“When we get phone calls from residents asking, ‘When was my last tree trimming, when is my next one?’ we can easily look up their address and answer their questions.”

Courdy said Arbor Access also helps with the City’s claims response. “We can show we are prudent owners in taking care of our trees, performing adequate maintenance. If someone damages a City tree and it happens to be removed, generally through the claims process, if a vehicle hits a tree, we’ll go after them for the value of the tree.”

Right now, according to Arbor Access, there are about 800 vacant tree well sites. In the last two years, the City has planted about 250 trees.

The City of South Pasadena has 10,029 street and median Trees, 468 City Park Trees, and 113 City Reservoir Trees. It has been an Arbor Day Foundation Tree City USA for over 18 years.

At Wednesday’s Council meeting, Mayor Rick Schneider was expected to go forward with signing a proclamation declaring March 7 as Arbor Day in the City of South Pasadena.

Tree Response in Coordination with SP Beautiful

The operations manager also informed the Council about the City’s commitment to working with local organization South Pasadena Beautiful during its ongoing 2018 Tree Drive. This year, the City has pledged to match every donation. To date, over 40 trees have been donated in total.

Last year’s South Pasadena Beautiful President Stephanie Payne-Campbell was the guest speaker at the Chamber of Commerce’s monthly Shoptalk Breakfast, held the first Tuesday of every month at Mike & Anne’s Restaurant on Mission Street. Payne-Campbell talked about some of the organization’s projects and highlighted its ongoing Tree Drive. Photo by Harry Yadav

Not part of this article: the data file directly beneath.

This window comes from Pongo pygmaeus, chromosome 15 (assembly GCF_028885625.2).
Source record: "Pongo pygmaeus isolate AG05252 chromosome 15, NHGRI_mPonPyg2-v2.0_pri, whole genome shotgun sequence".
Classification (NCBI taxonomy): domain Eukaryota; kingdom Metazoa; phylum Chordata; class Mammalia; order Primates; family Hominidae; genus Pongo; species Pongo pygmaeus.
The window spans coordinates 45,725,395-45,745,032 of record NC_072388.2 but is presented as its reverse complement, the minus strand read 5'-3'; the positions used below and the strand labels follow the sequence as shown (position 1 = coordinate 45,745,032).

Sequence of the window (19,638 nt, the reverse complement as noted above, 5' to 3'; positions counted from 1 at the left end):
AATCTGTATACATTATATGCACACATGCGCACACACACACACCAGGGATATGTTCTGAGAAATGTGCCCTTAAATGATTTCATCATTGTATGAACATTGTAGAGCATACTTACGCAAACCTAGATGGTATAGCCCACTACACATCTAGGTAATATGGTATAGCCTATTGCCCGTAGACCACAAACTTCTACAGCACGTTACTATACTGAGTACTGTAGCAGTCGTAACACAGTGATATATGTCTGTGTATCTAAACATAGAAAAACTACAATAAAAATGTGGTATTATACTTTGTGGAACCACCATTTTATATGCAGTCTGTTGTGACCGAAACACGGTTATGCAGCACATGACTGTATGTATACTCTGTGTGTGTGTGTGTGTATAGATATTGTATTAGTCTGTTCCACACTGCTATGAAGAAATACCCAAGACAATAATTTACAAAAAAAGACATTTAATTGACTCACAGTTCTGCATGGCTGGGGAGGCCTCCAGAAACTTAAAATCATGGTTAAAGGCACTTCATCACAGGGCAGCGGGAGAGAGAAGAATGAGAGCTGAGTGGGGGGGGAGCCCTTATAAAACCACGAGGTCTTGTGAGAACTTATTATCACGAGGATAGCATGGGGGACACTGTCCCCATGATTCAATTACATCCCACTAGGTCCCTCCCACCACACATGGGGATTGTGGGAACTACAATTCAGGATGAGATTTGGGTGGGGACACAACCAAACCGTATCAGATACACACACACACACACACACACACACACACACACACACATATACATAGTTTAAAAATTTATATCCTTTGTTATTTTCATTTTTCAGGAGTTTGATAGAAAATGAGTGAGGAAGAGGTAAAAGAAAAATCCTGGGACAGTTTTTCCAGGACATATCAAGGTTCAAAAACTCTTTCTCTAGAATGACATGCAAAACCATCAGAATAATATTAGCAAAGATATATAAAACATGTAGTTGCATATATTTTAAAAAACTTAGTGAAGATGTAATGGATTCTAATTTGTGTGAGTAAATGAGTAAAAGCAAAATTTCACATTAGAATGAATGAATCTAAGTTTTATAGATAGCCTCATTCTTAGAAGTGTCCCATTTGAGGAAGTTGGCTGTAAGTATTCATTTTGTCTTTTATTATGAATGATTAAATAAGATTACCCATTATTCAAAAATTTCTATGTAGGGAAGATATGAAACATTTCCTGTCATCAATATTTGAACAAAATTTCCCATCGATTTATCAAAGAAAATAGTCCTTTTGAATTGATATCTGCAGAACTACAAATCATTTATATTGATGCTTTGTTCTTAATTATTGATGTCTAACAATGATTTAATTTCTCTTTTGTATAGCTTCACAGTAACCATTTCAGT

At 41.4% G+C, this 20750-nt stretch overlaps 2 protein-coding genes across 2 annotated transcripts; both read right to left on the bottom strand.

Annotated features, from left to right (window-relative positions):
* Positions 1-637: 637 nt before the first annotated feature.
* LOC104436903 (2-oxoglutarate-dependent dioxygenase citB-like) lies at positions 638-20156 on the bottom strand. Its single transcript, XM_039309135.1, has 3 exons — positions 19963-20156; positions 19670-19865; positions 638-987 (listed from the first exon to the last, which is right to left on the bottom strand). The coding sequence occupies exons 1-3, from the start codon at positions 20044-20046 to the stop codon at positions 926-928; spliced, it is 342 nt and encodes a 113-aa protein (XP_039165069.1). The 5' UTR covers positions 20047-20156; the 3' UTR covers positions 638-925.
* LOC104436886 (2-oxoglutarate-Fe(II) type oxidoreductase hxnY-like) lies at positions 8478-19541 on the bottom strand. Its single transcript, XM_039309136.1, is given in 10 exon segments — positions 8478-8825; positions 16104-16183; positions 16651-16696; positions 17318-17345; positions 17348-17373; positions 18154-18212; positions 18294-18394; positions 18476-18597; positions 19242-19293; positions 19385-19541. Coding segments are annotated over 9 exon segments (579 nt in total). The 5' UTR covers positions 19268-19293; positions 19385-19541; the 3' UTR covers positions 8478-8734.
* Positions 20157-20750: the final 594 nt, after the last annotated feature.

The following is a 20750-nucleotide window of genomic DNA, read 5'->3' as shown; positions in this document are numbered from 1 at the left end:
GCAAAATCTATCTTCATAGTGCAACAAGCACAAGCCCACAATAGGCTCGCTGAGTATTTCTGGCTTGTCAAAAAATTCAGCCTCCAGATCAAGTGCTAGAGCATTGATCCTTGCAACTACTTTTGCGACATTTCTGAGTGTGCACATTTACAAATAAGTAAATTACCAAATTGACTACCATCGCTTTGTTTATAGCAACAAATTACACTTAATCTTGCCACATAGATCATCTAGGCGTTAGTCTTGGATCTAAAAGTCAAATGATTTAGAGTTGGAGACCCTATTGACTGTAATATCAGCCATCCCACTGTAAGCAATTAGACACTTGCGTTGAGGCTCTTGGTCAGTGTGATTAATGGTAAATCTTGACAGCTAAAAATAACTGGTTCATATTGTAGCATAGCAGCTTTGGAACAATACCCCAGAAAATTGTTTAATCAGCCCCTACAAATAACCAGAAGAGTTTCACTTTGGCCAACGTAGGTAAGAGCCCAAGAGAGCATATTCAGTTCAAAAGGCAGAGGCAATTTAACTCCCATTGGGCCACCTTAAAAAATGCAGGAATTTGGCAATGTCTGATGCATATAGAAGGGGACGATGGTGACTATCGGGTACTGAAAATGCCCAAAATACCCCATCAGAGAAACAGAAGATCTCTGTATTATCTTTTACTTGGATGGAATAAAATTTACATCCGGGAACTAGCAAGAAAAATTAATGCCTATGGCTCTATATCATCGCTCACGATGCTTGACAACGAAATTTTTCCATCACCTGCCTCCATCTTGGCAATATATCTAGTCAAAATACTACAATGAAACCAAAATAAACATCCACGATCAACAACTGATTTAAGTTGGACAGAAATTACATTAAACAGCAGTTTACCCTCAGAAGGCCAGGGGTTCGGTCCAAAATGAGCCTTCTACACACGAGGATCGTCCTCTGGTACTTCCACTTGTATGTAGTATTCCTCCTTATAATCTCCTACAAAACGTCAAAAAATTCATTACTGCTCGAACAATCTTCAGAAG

“Donors may choose a location close to their business or residence or let the city plant where the need is greatest,” said South Pasadena Beautiful board member Stephanie Payne-Campbell Tuesday morning.

Each tree amounts to a $350  tax-deductible donation and will receive a tree watering bag to help ensure the survival of the new tree as well as a root barrier to protect the sidewalks from the tree’s roots.

Courdy called South Pasadena Beautiful, which was begun by a group of activists in 1965, “a great advocate” for the city and applauded its additional efforts in terms of hosting plant healthcare and tree maintenance workshops.

If residents are interested in donating a tree, they can visit South Pasadena Beautiful’s website and specify the median or location they want it on. The address is http://www.southpasbeautiful.org/treeplanting/.

Harry Yadav
Author

Harry Yadav has served as the Editor of the South Pasadena Review since January of 2018. Born and raised in South Pasadena, Harry graduated from South Pasadena High School in 2012, where he played golf and basketball and wrote for the Tiger newspaper. In 2016, he earned his Bachelor of Arts in English Literature at The University of the South in Sewanee, Tennessee.